The IT Army claims to have hit Russia's Central Bank.
Dave Bittner: And things seem similar on the Ukrainian side. The Record also reports that Ukraine's auxiliary IT Army claims to have successfully breached databases belonging to Russia's Central Bank. The Central Bank itself has said publicly that the data breach is all hooey. As quoted in Positive Technologies' Security Lab Blog, the bank said, not a single information system of the Bank of Russia has been hacked. The material the IT Army dumped online, the Central Bank claimed, was all anodyne, publicly available information. If the Central Bank isn't fibbing, and they may not be, then the IT Army is doing something the FBI says Killnet's been doing for some time - boasting in a way calculated to mess with its audience's mind. In its Telegram channel, the IT Army explained its objective in hacking Russian banks, stating the goal remains the same as for all banks, to create problems in the processing of payments, to delay the fulfillment of financial obligations under contracts and to sow doubts among those who receive payments through it. So like the activities of their Russian counterparts, the IT Army in this campaign seems interested principally in influence.
Ray Hushpuppi, we hardly knew ye.
Dave Bittner: And finally, hey, everybody, do you remember Ramon Abbas? Probably not, but you may remember him under his influencer persona, Ray Hushpuppi. Anyhoo (ph), Mr. Hushpuppi, a Nigerian citizen, was sentenced to 11 years in a federal prison on charges related to his money laundering activities. The judge also ordered him to pay $1.7 million in restitution to two fraud victims. In his salad days, Mr. Hushpuppi called himself the Billionaire Gucci Master, according to Forbes. After getting his criminal start as what the Nigerians call a yahoo boy, engaging in romance scams, he began to flaunt his wealth as a social media flexer (ph), prancing and dancing his way into the hearts and wallets of many who wished that they, too, might live the life of villas, supercars, fine jewelry and designer clothes Mr. Hushpuppi displayed.
Dave Bittner: Sure, flexing on Instagram isn't the best way of flying under the Feds' radar, but on the other hand, people are drawn to that sort of thing in the vague hope that some of the magic might rub off. Mr. Hushpuppi’s later crimes involve laundering money on behalf of North Korean threat actors who engage in fraud on behalf of their cash strapped pariah government. The BBC reports that two Nigerian imams wrote letters asking for leniency on Mr. Hushpuppi's behalf, noting his generosity to widows, orphans and food banks. And Mr. Hushpuppi himself expressed his regrets and contrition. Come what may, the judges still gave him 135 months in Club Fed, plenty of time to repent at his own leisure.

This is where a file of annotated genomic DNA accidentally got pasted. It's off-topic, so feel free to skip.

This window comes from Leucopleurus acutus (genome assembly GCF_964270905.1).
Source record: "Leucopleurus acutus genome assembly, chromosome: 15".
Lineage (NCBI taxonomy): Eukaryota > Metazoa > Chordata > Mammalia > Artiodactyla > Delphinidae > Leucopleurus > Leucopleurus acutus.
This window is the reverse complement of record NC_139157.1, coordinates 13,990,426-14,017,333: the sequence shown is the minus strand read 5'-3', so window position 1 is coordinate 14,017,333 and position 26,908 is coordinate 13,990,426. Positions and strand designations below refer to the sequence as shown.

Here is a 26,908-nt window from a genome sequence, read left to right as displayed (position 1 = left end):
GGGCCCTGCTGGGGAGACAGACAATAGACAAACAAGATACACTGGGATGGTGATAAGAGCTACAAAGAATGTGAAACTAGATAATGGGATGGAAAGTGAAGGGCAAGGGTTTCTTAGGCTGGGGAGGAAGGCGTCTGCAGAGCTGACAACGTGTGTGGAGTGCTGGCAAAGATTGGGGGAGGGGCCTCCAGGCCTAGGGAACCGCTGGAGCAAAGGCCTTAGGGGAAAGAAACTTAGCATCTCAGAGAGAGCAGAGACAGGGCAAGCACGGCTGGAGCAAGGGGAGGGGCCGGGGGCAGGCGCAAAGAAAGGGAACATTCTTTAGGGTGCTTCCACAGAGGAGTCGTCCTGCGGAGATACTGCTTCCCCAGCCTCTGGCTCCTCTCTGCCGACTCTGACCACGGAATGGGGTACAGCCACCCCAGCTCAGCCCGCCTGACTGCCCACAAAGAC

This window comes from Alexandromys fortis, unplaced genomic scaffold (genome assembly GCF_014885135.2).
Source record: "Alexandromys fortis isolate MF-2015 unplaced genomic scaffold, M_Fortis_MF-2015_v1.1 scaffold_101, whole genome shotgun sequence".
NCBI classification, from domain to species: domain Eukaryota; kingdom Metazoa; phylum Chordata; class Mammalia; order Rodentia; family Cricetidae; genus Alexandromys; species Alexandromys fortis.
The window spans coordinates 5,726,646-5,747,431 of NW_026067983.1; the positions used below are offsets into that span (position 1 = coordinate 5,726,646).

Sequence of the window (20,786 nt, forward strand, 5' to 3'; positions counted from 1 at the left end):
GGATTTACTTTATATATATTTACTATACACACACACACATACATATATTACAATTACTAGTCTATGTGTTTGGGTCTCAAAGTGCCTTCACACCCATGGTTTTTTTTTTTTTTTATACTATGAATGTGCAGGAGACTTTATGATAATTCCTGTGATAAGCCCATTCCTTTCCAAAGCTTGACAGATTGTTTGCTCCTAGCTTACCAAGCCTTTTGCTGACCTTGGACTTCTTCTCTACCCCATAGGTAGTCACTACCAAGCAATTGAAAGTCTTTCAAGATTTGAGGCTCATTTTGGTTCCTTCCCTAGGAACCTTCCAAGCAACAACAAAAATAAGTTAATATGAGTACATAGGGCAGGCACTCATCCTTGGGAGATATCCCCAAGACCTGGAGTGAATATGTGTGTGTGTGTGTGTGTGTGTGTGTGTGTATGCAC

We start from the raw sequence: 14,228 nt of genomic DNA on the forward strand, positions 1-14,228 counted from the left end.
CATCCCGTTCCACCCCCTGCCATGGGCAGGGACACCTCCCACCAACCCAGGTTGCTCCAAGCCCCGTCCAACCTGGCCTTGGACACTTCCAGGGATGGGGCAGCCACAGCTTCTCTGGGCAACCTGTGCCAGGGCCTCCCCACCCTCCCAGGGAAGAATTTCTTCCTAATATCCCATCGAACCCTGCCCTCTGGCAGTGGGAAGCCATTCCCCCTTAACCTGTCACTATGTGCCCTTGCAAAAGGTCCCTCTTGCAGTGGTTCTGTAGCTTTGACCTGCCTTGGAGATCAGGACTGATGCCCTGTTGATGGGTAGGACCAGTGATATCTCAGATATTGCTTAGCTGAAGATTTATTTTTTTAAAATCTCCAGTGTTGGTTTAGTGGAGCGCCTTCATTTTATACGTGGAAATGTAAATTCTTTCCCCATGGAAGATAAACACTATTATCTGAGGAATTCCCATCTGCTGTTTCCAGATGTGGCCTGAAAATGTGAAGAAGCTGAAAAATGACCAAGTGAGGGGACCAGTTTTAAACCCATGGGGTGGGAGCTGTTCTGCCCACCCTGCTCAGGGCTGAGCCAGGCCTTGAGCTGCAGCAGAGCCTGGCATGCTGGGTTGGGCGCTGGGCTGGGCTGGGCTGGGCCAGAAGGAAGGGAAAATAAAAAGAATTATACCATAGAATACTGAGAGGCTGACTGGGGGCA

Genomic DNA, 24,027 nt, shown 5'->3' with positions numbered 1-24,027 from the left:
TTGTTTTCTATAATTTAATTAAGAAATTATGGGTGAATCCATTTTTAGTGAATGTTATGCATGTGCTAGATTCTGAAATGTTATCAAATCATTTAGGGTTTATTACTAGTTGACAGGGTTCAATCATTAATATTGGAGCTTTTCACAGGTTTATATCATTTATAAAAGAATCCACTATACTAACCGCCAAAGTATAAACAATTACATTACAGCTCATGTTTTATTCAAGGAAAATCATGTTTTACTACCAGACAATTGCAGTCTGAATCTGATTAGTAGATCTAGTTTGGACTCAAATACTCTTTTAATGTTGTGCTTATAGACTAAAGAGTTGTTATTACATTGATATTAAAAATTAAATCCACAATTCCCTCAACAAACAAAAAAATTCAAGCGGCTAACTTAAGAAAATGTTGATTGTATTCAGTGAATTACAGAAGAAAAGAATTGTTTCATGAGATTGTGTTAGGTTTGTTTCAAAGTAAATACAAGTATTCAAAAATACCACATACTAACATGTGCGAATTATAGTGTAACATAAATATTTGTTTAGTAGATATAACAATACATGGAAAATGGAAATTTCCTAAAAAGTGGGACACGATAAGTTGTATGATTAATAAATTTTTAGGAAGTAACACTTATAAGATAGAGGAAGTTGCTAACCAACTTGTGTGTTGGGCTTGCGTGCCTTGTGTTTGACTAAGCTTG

Dave Bittner: Coming up after the break, Ben Yelin reviews election security and misinformation. Ann Johnson from the "Afternoon Cyber Tea" podcast speaks with Dr. Ryan Louie about the growing issue of mental illness among cybersecurity professionals. Stay with us.
Dave Bittner: Ann Johnson from Microsoft is the host of the "Afternoon Cyber Tea" podcast. And in a recent episode, she speaks with Dr. Ryan Louie about the growing issue of mental illness among cybersecurity professionals.
Ann Johnson: I know our listeners are curious to learn about the link between psychiatry and cybersecurity. And to bring us along on the journey, can you talk a little bit about your background? When and why did this interest begin for you? How did you land on cybersecurity - and I love that, cyber with a P-S-Y as a focus area - and can you break it all down for us?
Ryan Louie: Yes. So I'm a psychiatrist, so my main work is working with patients in the clinic setting. I treat patients' conditions such as depression, bipolar disorder, PTSD, anxiety, several other types of mental health conditions. Before this clinic work, I used to work in a downtown San Francisco hospital, an inpatient locked psychiatric unit. I learned a lot from that patient population because they taught me a lot of things. They said that once they left the safety of the hospital, they were kind of on their own. There was a lot of things they didn't know where to go to, a lot of different things that were - might have been dangerous or not safe. And I would ask them, what's your safety plan? Where do you go for help? If you need assistance, who'd you go to? It got me thinking about the bigger picture of what it means to be mentally well and to be safe.
Ryan Louie: I love technology, and as I started seeing how technology is so interwoven into everyday life, I started to think about that - a person's safety and security in terms of their mind and their well-being is actually closely linked to the technology they use. So hence, I was thinking about cybersecurity in the traditional sense, with a C-Y for cyber, into a P-S-Y, being psychiatry in cybersecurity. And I started to merge the two and think about it in that way.
Ann Johnson: So can you unpack some of the issues commonly seen and what aspects of cybersecurity are contributing to them, and how unique are they to this industry?